Crosby did, of course, have her share of heartache and personal problems, not the least of which was her oft-troubled marriage. And Wadsworth had his share of joy and success in life. But I can't helping looking at one's poetry as definitely joyful and the other's as decidedly melancholy. And I think this was largely shaped by their views of God and their mindset in regard to the situations and troubles that they found themselves in. How does your personality affect your use of language? Do you identify more with Crosby or Longfellow?

And by the way, on another, entirely coincidental, inconsequential note, the man who wrote the music for "All the Way My Savior Leads Me" was named Robert Wadsworth Lowry.

Wednesday, March 23, 2011

The Translator's Nose

Pithy, creative quotations that summarize abstract concepts are fun. Though certainly at times nothing more than rhinestone phrases, they often provide a good starting point for thinking about an idea and can provoke thought. Here's a slightly extended definition of the idea of a good translator that fits in the latter category:
La traduction, cest une question de nez. Non de flair mais de nez proprement dit. Plus précisément de sa position par rapport à la feuille. On reconnaît un bon traducteur à sa capacité à lâcher le livre, à séloigner de sa table et à respirer un autre air afin de mieux ruminer les phrases quil sapprête à héliporter dune langue dans une autre.
Translation: Translation is a question of the nose. Not of one’s intuition or perception, but of the actual nose. More precisely, it is a question of the nose and its position in relation to the page. You recognize a good translator by his capacity for letting go of the book, getting away from his desk, and breathing air elsewhere in order to better ponder the sentences that he is about to heliport from one language into another.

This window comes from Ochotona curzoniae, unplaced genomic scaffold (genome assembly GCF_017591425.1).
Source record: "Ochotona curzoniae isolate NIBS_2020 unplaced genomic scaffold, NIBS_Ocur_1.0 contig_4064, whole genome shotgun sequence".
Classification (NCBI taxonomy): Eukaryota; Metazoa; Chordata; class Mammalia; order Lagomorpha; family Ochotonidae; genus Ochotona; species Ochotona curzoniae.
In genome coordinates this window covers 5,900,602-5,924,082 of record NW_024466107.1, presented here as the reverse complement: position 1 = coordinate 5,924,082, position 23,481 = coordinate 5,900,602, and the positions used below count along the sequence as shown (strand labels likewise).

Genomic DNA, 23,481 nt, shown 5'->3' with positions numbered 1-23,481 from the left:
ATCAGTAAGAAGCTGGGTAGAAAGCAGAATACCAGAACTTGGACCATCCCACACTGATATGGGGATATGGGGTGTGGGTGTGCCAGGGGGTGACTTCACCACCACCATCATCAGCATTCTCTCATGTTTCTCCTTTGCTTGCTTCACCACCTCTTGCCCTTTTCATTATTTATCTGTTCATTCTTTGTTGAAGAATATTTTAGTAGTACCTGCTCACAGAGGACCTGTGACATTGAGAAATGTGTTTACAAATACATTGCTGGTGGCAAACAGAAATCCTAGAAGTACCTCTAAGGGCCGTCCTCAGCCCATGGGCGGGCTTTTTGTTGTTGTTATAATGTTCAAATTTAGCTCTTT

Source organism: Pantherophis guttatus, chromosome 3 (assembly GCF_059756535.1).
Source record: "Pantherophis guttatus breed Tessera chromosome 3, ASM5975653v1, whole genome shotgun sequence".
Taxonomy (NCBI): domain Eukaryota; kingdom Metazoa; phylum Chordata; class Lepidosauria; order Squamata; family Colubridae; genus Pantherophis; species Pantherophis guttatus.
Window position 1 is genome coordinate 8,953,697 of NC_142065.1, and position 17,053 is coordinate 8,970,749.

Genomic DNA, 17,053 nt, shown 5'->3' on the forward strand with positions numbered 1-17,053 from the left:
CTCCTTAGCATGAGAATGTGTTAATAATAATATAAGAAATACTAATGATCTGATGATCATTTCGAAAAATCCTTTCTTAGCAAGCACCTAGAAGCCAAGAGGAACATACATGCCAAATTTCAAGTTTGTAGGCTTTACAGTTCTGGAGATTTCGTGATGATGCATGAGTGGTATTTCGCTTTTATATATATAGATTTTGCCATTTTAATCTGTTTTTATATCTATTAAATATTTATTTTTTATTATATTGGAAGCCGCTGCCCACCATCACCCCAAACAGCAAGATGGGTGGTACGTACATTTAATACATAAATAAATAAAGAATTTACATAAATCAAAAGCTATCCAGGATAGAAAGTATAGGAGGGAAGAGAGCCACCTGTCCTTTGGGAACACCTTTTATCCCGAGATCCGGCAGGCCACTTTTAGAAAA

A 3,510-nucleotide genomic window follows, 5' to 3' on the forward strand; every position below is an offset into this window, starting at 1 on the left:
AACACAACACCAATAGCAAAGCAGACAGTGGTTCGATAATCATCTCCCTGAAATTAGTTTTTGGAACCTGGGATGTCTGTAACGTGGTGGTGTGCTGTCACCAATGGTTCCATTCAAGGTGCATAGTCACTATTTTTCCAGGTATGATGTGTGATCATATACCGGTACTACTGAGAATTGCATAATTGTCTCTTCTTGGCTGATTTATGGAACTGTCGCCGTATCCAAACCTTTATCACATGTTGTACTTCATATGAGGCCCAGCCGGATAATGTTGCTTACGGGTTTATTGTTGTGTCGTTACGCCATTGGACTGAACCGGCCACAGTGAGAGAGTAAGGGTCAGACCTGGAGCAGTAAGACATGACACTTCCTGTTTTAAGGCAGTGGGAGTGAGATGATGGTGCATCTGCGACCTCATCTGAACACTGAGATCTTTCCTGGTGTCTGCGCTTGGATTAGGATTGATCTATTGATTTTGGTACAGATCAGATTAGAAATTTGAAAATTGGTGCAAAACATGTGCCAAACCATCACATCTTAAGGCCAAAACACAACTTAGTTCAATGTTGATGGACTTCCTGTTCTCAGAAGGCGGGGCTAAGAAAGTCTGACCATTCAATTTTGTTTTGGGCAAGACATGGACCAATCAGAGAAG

That comes from an October 2010 post on Pierre Assouline’s interesting literary blog (if you know some French).

So what makes a good translator? And, while we’re at it, how does my translation of the definition measure up based on the standard contained within the definition?

Hello World

This is a blog about language(s) and linguistics. Two or three feeble (and thus understandably unsuccessful) attempts on my part to find good linguistics blogs, combined with inspiration from other well-run blogs, have led me to start my own blog.

My main interests are French and language pedagogy, since I am an aspiring French teacher studying for a doctorate in French, and so strictly speaking not really a linguist. But I thought that a blog about language and linguistics in general might attract a broader “bloggership” who could also expose me to information in other areas of interest beyond my focus on French: linguistics, language acquisition, multilingualism, pragmatics, translation, cultural studies, and, of course, languages beyond just French.

So I hope to use this blog as a forum to discuss current research in languages and linguistics, news and historical background on linguists as well as writers who use language well, and reading suggestions.